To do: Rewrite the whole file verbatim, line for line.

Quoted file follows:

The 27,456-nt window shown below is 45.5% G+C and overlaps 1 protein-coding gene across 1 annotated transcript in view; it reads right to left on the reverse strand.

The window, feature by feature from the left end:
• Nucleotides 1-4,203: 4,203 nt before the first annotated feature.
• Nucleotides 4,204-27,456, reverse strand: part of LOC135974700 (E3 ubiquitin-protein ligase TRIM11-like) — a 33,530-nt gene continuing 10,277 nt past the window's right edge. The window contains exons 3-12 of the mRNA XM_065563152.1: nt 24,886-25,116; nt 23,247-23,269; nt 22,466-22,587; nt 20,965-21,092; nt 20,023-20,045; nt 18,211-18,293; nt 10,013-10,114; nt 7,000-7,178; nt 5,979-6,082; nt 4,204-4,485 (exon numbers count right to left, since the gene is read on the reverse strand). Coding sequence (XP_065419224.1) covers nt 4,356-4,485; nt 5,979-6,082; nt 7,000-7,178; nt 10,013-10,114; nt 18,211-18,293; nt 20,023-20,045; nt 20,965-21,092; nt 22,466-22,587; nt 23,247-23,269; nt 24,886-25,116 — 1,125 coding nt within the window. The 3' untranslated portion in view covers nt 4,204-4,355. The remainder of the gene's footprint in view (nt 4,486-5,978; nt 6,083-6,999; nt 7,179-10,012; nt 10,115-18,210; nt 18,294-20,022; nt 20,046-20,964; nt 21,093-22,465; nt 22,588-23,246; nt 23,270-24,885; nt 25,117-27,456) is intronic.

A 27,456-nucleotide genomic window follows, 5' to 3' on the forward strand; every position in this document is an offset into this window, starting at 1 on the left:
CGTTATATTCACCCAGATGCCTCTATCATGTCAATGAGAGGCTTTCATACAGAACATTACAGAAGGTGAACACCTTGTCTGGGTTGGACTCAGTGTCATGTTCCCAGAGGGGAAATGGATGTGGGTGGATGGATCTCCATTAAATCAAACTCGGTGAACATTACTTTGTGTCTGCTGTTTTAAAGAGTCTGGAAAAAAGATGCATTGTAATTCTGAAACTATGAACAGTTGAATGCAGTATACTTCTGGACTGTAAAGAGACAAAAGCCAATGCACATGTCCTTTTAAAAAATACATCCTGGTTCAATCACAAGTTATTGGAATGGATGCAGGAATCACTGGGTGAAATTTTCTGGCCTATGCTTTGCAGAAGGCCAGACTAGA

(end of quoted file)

The 27,456-nt window shown below is 45.5% G+C and overlaps 1 protein-coding gene across 1 annotated transcript in view; it reads right to left on the reverse strand.

The window, feature by feature from the left end:
• Nucleotides 1-4,203: 4,203 nt before the first annotated feature.
• Nucleotides 4,204-27,456, reverse strand: part of LOC135974700 (E3 ubiquitin-protein ligase TRIM11-like) — a 33,530-nt gene continuing 10,277 nt past the window's right edge. The window contains exons 3-12 of the mRNA XM_065563152.1: nt 24,886-25,116; nt 23,247-23,269; nt 22,466-22,587; nt 20,965-21,092; nt 20,023-20,045; nt 18,211-18,293; nt 10,013-10,114; nt 7,000-7,178; nt 5,979-6,082; nt 4,204-4,485 (exon numbers count right to left, since the gene is read on the reverse strand). Coding sequence (XP_065419224.1) covers nt 4,356-4,485; nt 5,979-6,082; nt 7,000-7,178; nt 10,013-10,114; nt 18,211-18,293; nt 20,023-20,045; nt 20,965-21,092; nt 22,466-22,587; nt 23,247-23,269; nt 24,886-25,116 — 1,125 coding nt within the window. The 3' untranslated portion in view covers nt 4,204-4,355. The remainder of the gene's footprint in view (nt 4,486-5,978; nt 6,083-6,999; nt 7,179-10,012; nt 10,115-18,210; nt 18,294-20,022; nt 20,046-20,964; nt 21,093-22,465; nt 22,588-23,246; nt 23,270-24,885; nt 25,117-27,456) is intronic.

A 27,456-nucleotide genomic window follows, 5' to 3' on the forward strand; every position in this document is an offset into this window, starting at 1 on the left:
CGTTATATTCACCCAGATGCCTCTATCATGTCAATGAGAGGCTTTCATACAGAACATTACAGAAGGTGAACACCTTGTCTGGGTTGGACTCAGTGTCATGTTCCCAGAGGGGAAATGGATGTGGGTGGATGGATCTCCATTAAATCAAACTCGGTGAACATTACTTTGTGTCTGCTGTTTTAAAGAGTCTGGAAAAAAGATGCATTGTAATTCTGAAACTATGAACAGTTGAATGCAGTATACTTCTGGACTGTAAAGAGACAAAAGCCAATGCACATGTCCTTTTAAAAAATACATCCTGGTTCAATCACAAGTTATTGGAATGGATGCAGGAATCACTGGGTGAAATTTTCTGGCCTATGCTTTGCAGAAGGCCAGACTAGA